I think that the OP was referring to ΔH-double dagger, etc. For there to be published values of these quantities, the authors must have performed studies at more than one temperature.
[...] I've seen a few publications that measure reactions rates at different temperatures, and then give values for ΔH≠, ΔG≠, TΔS≠, etc. [...]
Is there a way to use that data to extrapolate reaction rates at other temperatures? [...]
The answer is no, because all ΔH, ΔG and so on depends only on the initial and final states, while reaction rates depend on the hurdles between the initial and final states. The necessary information is not contained in the ΔH, ΔG... of a synthetic equation. If each step of a reaction were known, maybe all ΔH would give a hint.
Yes, I was - my apologies for half-assing the notation.
And yes, these studies are performed at multiple temperatures - Here is one example of what I'm talking about : Benchmark Reaction Rates, the Stability of Biological Molecules in Water, and the Evolution of Catalytic Power in Enzymes
, in particular table 1. They describe how these values are obtained in the introduction:
An alternative approach, used in much of the work described here, is to conduct reactions in sealed quartz tubes (which must be encased in steel bombs to avoid explosions when reactions are conducted in aqueous solution above 260°C) for various time intervals at elevated temperatures and, after cooling, to monitor the integrated intensities of the signals arising from the reactants and products by high-field proton NMR. If substrate disintegration and product formation follow simple first-order kinetics at each temperature (with the second substrate in large excess in reactions that involve more than one substrate), and if rate constants obtained over a range of temperatures yield a linear Arrhenius plot when plotted as a logarithmic function of 1/T (kelvin), then the rate constant (k25°C) at 25°C can be extrapolated.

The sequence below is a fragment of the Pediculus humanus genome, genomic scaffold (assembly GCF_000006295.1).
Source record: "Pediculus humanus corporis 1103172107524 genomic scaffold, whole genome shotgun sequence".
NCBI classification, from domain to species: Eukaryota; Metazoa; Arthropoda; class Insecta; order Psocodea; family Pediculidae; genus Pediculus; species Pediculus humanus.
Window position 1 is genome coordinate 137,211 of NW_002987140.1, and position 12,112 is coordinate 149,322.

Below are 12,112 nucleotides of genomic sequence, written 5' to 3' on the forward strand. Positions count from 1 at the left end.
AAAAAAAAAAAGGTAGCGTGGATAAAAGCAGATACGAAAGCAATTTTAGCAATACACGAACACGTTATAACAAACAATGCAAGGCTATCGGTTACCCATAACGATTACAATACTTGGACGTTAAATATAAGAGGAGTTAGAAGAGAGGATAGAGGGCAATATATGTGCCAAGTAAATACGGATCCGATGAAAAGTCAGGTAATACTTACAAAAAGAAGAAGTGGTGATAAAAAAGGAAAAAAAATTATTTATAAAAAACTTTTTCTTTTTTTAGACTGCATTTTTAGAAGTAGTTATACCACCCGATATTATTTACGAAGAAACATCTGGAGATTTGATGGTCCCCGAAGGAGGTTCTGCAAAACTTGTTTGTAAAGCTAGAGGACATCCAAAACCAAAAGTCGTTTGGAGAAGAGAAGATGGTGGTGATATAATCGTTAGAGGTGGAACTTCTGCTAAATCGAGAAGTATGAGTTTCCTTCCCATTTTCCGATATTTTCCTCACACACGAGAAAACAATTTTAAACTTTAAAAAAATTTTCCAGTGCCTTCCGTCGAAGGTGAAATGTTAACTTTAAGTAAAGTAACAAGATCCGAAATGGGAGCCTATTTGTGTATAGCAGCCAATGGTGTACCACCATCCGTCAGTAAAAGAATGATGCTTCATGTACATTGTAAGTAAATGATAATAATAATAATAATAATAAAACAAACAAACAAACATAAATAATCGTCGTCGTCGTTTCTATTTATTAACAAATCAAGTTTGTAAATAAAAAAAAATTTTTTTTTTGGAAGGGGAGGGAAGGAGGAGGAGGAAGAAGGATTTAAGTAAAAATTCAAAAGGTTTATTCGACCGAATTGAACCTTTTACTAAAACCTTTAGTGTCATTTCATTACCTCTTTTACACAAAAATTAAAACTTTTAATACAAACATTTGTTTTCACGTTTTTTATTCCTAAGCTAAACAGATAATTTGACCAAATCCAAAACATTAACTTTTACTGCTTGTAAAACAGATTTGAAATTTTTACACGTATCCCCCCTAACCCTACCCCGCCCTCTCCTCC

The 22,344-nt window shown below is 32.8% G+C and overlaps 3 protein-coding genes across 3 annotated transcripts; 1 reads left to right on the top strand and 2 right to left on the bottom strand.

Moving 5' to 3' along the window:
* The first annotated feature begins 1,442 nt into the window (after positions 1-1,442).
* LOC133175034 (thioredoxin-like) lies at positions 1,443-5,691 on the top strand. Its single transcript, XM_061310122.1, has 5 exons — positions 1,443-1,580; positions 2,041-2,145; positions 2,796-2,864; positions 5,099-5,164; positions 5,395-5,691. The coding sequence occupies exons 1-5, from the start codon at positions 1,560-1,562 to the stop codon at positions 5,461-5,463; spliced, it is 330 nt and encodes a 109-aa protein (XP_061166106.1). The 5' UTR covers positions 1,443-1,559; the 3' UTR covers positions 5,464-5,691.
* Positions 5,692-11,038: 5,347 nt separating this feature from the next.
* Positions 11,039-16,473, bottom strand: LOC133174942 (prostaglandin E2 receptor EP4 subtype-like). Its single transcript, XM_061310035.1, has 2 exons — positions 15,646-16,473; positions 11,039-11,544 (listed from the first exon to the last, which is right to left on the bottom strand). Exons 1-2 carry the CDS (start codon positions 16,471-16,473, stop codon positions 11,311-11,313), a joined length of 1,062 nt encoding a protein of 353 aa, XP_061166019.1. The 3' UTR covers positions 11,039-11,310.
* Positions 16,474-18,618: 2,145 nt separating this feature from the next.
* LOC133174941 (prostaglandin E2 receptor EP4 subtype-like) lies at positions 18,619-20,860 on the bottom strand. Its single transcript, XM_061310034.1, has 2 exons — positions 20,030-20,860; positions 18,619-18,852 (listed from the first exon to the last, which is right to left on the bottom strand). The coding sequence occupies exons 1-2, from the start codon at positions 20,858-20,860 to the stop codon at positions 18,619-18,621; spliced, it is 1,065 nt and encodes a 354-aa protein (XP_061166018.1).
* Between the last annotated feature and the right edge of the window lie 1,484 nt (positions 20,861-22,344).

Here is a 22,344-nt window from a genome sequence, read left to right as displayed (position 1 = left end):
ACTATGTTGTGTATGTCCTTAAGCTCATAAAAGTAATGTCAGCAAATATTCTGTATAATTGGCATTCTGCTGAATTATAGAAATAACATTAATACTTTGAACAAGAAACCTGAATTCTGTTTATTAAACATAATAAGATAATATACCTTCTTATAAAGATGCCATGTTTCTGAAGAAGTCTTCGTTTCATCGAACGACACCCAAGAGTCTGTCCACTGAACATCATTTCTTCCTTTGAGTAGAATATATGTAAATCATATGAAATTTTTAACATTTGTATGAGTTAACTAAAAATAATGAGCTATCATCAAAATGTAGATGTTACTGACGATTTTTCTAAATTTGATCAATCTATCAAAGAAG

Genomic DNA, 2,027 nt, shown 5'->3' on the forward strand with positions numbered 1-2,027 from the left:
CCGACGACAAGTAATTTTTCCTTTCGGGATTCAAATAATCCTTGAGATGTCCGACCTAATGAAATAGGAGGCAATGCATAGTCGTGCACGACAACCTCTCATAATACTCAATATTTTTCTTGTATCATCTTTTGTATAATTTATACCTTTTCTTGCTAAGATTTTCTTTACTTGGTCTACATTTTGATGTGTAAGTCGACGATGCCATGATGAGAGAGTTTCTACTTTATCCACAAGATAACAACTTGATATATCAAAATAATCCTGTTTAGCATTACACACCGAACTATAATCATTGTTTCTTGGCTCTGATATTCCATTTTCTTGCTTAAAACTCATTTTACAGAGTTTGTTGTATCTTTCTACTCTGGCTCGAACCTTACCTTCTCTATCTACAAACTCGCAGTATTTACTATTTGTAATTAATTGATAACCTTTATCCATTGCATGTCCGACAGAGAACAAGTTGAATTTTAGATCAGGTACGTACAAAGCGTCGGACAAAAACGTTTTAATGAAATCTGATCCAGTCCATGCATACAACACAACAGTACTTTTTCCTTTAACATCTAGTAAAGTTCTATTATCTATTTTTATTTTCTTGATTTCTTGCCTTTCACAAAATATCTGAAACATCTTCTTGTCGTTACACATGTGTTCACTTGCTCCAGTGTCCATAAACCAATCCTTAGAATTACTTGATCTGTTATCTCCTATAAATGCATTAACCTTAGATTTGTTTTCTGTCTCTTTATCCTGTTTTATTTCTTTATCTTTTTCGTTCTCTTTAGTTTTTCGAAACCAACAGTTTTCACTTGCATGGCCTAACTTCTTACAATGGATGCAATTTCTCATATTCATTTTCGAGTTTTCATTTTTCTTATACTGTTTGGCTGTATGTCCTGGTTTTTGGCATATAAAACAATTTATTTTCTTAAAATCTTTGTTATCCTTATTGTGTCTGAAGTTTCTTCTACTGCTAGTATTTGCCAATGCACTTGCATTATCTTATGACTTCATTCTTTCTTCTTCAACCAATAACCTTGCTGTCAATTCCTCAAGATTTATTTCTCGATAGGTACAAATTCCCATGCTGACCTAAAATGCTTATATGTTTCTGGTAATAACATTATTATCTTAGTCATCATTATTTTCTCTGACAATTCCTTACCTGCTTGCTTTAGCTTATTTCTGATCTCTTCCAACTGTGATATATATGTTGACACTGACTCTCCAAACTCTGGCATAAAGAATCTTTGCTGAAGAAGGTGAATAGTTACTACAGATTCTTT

The values I'm interested were among those collected in this way. So they're calculating rate reactions over multiple temperatures and verifying that they follow Arrhenius kinetics, and using that to extrapolate the k25°C
. Where I'm getting lost is that it seems bizarre to me that you would go through the effort of collecting enough data to extrapolate the reaction rate at 25°C, but not publish enough of that data to allow readers to extrapolate the reaction rate at other temperatures? Unless I'm overlooking something?
I apologize if these questions are a bit muddled or I'm not providing enough information. This is not my main area of expertise, and I'm feeling
a bit muddled now. I really appreciate any guidance you all have.